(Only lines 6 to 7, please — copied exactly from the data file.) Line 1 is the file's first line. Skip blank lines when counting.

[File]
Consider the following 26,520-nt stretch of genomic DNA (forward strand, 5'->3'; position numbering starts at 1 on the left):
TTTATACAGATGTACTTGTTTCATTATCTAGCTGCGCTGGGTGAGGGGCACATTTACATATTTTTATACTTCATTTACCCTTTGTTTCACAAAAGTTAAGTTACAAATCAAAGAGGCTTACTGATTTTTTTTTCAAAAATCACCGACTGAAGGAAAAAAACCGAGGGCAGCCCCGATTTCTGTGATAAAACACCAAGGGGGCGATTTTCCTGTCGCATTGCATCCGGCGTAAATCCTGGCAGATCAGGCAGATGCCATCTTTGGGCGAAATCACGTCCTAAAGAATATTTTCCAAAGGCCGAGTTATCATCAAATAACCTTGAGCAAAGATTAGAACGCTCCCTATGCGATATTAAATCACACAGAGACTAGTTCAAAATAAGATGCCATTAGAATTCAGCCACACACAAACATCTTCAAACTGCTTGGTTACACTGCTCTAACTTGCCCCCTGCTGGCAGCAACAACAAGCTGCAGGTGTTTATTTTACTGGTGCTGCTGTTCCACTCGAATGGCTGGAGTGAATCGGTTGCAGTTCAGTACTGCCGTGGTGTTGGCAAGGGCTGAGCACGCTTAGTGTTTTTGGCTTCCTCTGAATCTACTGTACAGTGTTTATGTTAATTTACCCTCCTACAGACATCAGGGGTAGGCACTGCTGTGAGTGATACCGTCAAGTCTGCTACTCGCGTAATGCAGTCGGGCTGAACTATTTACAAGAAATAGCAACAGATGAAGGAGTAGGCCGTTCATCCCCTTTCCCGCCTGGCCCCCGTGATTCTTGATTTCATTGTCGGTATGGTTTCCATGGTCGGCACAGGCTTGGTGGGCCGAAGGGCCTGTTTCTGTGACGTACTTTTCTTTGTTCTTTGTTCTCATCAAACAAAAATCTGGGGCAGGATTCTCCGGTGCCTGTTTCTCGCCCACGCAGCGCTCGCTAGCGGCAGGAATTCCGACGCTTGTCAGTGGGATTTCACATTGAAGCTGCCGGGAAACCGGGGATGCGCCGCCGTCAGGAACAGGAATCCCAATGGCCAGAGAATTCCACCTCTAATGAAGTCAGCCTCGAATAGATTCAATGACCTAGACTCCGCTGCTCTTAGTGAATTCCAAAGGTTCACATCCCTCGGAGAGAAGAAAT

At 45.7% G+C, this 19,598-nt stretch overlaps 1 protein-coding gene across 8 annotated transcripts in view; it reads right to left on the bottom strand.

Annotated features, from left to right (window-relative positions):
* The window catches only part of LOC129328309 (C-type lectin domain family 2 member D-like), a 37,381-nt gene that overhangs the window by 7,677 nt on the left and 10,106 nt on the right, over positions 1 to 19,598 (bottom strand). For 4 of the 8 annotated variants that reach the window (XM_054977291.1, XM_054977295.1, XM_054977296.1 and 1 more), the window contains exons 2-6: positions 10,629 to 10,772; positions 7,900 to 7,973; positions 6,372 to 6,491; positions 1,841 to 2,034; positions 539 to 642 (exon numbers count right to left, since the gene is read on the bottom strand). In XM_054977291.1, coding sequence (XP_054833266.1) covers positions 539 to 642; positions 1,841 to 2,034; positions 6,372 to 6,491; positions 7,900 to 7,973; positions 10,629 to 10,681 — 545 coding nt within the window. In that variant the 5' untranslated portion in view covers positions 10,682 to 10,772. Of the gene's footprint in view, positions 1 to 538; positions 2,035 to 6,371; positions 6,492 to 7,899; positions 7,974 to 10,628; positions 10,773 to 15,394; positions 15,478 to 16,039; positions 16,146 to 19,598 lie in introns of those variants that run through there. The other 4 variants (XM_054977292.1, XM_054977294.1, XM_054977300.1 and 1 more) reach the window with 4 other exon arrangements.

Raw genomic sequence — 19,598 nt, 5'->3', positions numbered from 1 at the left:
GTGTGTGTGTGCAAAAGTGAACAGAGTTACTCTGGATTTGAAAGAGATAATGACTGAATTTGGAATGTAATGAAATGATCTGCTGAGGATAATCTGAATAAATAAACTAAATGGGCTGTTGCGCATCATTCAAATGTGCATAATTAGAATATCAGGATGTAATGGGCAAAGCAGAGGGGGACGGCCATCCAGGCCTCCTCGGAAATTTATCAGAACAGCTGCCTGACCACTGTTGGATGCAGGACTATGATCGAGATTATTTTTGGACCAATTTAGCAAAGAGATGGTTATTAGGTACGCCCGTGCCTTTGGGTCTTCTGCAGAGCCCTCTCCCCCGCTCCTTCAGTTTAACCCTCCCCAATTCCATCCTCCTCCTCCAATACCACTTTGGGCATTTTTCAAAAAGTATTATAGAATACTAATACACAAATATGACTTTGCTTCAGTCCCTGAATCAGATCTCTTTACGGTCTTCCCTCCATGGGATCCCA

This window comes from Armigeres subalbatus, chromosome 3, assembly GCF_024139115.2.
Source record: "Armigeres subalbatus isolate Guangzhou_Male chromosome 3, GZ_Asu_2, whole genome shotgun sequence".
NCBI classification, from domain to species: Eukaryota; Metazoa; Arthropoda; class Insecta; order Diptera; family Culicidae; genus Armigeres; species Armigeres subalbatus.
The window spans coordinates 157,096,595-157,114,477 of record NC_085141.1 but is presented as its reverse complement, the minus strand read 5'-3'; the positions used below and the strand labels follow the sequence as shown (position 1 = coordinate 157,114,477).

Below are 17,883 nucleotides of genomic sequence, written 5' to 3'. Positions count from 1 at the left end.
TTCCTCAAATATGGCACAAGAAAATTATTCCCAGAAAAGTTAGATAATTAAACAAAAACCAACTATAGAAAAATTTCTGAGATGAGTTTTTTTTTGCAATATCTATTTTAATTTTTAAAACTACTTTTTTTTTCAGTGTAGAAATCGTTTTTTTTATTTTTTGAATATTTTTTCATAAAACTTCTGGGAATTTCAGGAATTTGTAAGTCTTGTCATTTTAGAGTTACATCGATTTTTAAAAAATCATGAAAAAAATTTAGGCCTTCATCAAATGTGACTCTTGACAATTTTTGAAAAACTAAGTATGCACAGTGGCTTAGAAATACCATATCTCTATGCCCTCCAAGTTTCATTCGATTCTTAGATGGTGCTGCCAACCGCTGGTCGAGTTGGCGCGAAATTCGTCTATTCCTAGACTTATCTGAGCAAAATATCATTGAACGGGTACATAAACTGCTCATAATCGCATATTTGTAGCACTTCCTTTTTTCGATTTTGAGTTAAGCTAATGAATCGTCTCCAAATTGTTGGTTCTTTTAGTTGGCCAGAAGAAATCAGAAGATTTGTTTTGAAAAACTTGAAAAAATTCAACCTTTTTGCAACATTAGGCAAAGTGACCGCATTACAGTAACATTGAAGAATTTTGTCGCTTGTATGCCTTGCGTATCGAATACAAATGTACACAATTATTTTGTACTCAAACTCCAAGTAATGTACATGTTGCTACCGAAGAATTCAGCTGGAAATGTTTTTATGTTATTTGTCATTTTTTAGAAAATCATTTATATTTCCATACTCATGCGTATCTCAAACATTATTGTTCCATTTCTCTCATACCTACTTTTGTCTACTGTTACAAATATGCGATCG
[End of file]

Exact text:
Raw genomic sequence — 19,598 nt, 5'->3', positions numbered from 1 at the left:
GTGTGTGTGTGCAAAAGTGAACAGAGTTACTCTGGATTTGAAAGAGATAATGACTGAATTTGGAATGTAATGAAATGATCTGCTGAGGATAATCTGAATAAATAAACTAAATGGGCTGTTGCGCATCATTCAAATGTGCATAATTAGAATATCAGGATGTAATGGGCAAAGCAGAGGGGGACGGCCATCCAGGCCTCCTCGGAAATTTATCAGAACAGCTGCCTGACCACTGTTGGATGCAGGACTATGATCGAGATTATTTTTGGACCAATTTAGCAAAGAGATGGTTATTAGGTACGCCCGTGCCTTTGGGTCTTCTGCAGAGCCCTCTCCCCCGCTCCTTCAGTTTAACCCTCCCCAATTCCATCCTCCTCCTCCAATACCACTTTGGGCATTTTTCAAAAAGTATTATAGAATACTAATACACAAATATGACTTTGCTTCAGTCCCTGAATCAGATCTCTTTACGGTCTTCCCTCCATGGGATCCCA